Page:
Looking for an alternative to an outright ban, a Pennsylvania state senator plans to introduce legislation that would impose a two-cent fee on each single-use plastic bag provided at checkout by retailers in the commonwealth. The bill, authored by Senator Daylin Leach, would mandate one penny of the fee go to retailers to improve their internal recycling practices, while the other penny would go to support state recycling programs.
"You run an errand and it takes a half hour and the bags stay around for 5,000 years," said Leach. "Our goal is not to collect the fee, but to encourage shoppers to make sustainable choices at the checkout counter."
While many communities across the U.S. have enacted single-use plastic bag bans, no state has put in place a fee or tax. Legislatures in New Jersey, New York and Vermont are considering single-use fees, while lawmakers in Maryland this year pushed for a statewide five-cent-a-bag fee, but the measure ultimately failed to win passage. Among major cities, Los Angeles, Seattle and Washington, D.C. do have laws similar to Leach's fee proposal.
In explaining the impetus for his bill, Leach said plastic bags threaten about 700,000 birds and marine mammals every year. He also said the typical U.S. family uses about 60 plastic bags in just four trips to the grocery store. "Plastic shopping bags represent a disconnect in our consumer culture," Leach said. "They clutter our urban areas and contaminate our waterways."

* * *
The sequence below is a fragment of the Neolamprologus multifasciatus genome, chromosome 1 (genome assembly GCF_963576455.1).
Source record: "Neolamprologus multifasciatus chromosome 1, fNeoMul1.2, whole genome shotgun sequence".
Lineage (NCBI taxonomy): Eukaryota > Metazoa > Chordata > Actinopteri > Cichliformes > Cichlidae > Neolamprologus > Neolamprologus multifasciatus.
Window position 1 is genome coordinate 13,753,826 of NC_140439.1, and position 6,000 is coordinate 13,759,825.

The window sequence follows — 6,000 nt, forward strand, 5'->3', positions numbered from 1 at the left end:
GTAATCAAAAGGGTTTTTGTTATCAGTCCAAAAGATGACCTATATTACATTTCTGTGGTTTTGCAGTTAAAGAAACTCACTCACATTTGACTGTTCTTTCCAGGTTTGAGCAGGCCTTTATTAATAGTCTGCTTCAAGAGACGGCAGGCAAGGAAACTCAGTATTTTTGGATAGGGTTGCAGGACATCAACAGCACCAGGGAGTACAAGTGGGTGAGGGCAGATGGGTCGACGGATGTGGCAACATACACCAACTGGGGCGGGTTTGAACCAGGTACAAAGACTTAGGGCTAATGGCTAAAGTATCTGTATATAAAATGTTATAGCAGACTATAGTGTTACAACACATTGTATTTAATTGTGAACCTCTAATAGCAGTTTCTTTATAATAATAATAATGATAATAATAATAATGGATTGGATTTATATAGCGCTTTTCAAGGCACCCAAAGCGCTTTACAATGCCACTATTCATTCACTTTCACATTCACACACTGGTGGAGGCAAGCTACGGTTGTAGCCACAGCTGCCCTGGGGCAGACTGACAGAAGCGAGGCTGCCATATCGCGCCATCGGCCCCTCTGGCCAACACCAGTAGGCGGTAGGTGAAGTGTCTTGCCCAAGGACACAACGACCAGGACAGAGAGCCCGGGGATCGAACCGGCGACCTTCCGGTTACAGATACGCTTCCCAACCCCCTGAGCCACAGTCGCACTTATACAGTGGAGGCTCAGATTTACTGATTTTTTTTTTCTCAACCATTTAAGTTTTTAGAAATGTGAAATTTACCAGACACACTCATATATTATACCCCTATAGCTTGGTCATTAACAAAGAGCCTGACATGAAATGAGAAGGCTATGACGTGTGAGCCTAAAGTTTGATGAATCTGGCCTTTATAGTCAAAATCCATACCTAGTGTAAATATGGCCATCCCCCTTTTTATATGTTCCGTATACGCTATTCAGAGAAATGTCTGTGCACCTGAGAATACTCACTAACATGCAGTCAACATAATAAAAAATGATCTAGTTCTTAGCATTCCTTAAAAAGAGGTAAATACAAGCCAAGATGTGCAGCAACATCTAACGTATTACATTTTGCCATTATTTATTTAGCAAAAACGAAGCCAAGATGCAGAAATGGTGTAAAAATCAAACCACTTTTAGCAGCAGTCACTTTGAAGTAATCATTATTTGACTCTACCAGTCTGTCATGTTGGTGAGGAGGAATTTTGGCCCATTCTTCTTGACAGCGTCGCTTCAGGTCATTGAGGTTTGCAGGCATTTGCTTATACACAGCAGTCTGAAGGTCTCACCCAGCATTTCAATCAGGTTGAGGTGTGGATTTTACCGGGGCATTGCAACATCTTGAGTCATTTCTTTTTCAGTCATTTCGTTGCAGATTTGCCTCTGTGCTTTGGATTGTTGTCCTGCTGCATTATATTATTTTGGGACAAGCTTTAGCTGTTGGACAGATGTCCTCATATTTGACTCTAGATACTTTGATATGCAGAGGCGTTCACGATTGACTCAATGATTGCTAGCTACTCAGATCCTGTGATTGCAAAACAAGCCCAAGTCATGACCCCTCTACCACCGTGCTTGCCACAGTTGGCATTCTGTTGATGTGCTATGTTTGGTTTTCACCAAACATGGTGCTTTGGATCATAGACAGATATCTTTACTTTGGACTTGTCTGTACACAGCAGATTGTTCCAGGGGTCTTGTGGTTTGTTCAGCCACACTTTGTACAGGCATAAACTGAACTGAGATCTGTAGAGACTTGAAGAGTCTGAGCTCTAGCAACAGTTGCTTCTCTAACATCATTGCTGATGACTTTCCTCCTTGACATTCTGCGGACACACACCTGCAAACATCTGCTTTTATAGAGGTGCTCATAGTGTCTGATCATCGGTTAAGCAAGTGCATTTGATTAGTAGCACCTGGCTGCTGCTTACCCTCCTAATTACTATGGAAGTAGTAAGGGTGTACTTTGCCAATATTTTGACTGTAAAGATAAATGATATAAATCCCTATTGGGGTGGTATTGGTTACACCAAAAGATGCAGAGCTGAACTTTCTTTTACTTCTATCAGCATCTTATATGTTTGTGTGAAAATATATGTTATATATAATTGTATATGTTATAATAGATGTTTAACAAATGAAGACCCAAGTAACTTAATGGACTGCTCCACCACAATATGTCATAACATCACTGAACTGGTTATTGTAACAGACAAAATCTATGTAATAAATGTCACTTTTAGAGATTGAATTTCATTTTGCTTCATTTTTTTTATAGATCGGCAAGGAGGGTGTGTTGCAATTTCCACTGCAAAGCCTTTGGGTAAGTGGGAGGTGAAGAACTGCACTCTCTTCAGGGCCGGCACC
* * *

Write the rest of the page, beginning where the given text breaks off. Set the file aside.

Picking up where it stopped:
Despite the clear backing of environmentalists, Leach could face resistance in his efforts to impose single-use bag fees. Pennsylvania's governor, Tom Corbett, does not support Leach's bill, relaying through a spokesperson that bag fees place an "unnecessary burden" on families. "Whether a private business charges for plastic bags should remain the decision of the private business," the spokesperson said. Kevin Shrivers, the executive director of the National Federation of Independent Businesses of Pennsylvania, has gone as far as to call Leach's proposal "a tax scheme" that would benefit foreign makers of cloth bags.